John says:

Wrong type of competition

I am a iphone user, actually a happy one.
But you are confusing the types of competition, while the iphone has forced device makers to up the ante and try to offer more competative products, the exclusivity has actually harmed competition between providers, as AT&T does admittedly have a inferior 3G network compared to Verizon, but the exclusive deal has netted them higher revenue and growth, despite their failures, exclusive phone models, especially ones with as much hype as the iphone hurt provider competition on equal playing grounds which both AT&T and Verizon had the iphone, I think you’d see AT&T in a much worse position than it currently is.

Derek Kerton (profile) says:

Re: Wrong type of competition

What you said is true in the short term if you are an AT&T subscriber, and you are only referring to a short time period AFTER the iPhone was launched. You must be referring to after, because you will admit that ATT offered something of disruptive increased value at launch. After that, AT&T can rest on some laurels, if they choose. They could rely on their exclusive deal instead of hustling.

But competition isn’t done in lock step, with all carriers at once. Oh, yes, they often work in lock-step, but that is oligopoly, and the resulting steps aren’t very fast.

Competition works best in a ratcheting mode. One provider jumps ahead, in this case ATT. And while ATT could choose to rest, the others MUST scramble. Eventually, they excel and surpass. Then, ATT will need to respond. It is these ratcheting inequities that bring the market the benefits of competition.

Shienen says:

The UK’s O2 exclusivity is coming to an end next month I believe, Orange has definately secured it and I’d heard that T-Mobile were picking it up too.

It’s a good thing it’s going to other networks, but only because O2 might bring their prices down! They give the best network coverage so I’m going no-where, but £35 a month for 600 mins and 500 txts is plain awful!

Spankster says:

Canada has the HIGHEST PRICED CELLULAR PLANS in the World!

Yeah, big deal, I know that TELUS and BELL have announced it. Just because they announce something, a rumour, does not necessarily mean that ITS going to happen. And I will tell you one thing, it definately will not be next month or anytime soon. They have to rebuild their network first of all, and also make an agreement with Apple.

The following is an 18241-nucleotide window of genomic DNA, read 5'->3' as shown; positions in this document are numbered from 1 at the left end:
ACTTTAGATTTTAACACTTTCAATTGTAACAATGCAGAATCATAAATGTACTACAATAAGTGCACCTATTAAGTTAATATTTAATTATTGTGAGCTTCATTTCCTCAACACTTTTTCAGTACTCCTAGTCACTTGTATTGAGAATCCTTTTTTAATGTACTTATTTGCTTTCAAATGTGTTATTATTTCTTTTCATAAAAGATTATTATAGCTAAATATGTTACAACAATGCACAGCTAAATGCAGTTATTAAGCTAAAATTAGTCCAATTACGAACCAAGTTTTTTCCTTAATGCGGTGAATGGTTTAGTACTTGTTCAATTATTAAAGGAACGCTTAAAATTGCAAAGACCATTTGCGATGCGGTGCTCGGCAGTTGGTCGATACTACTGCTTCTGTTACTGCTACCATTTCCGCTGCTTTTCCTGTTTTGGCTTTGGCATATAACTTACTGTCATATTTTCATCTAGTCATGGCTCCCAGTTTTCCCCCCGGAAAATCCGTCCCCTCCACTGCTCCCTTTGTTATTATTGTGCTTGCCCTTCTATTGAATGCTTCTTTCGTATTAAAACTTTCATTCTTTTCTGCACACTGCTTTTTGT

Apple 0wns, and Microsoft sucks shit. I always knew Apple was #1 since I first had my Apple Classic II back in the 1990. A lot of you users posting now, I bet you used to cuss out Apple, and Macintosh Computers. Well guess what, they have the Stablest operating system out now – Mac OS X Snow Leopard. Windows 7 tries to copy Apply, Microsoft tries to copy everything apple does, but they do a horrible job of it and their OS’s always have exploits and wholes in them, and Windows will never be Virus/Spyware free.

Spankster says:

Canada has the HIGHEST PRICED CELLULAR PLANS in the World!

Why are you morons talking about AT&T and US Cellular providers when the topic of this conversation is about TELUS and BELL (CANADIAN CELLULAR PROVIDERS) rumored to offer the iPhone in the next month. So why in the hell are you talking about US providers? Jesus Christ.. Some people are so fucking stupid on here.

Derek Kerton (profile) says:

Re: Canada has the HIGHEST PRICED CELLULAR PLANS in the World!

No, this topic is about that…AND whether the economics determine that a market benefits from one carrier having an exclusive on a highly sought-after device, or whether the market benefits most by regulators blocking exclusive deals.

Those “morons” are actually on topic, and you just don’t understand them.

I suppose I should have some right to ascertain what the topic is, having been the author.

Further, your post directly above..you know, the well-rounded, dispassionate analysis on whether Apple Owns and MSFT sucks shit, well, that was pretty much the first off-topic comment in the thread.

Please don’t just troll the interwebs with the search term “iPhone” and feel the need to “add value” to whatever discussion pops up. If you don’t understand economics, you’ll have a hard time keeping up on this blog. This is neither the “iPhone lovers” nor “iPhone haters” blog.

Anonymous Coward says:


In fact, the exclusivity has undeniably forced the competing carriers to work their butts off to come up with a comparable device…

Just who are these these carriers that are working so hard “to come up with a comparable device”? I’m unaware of any carriers that design and manufacture their own cell phones.

…seeking it from the likes of Nokia, Samsung (which are scrambling to respond, though they’d never admit it), or newer players like HTC or INQ.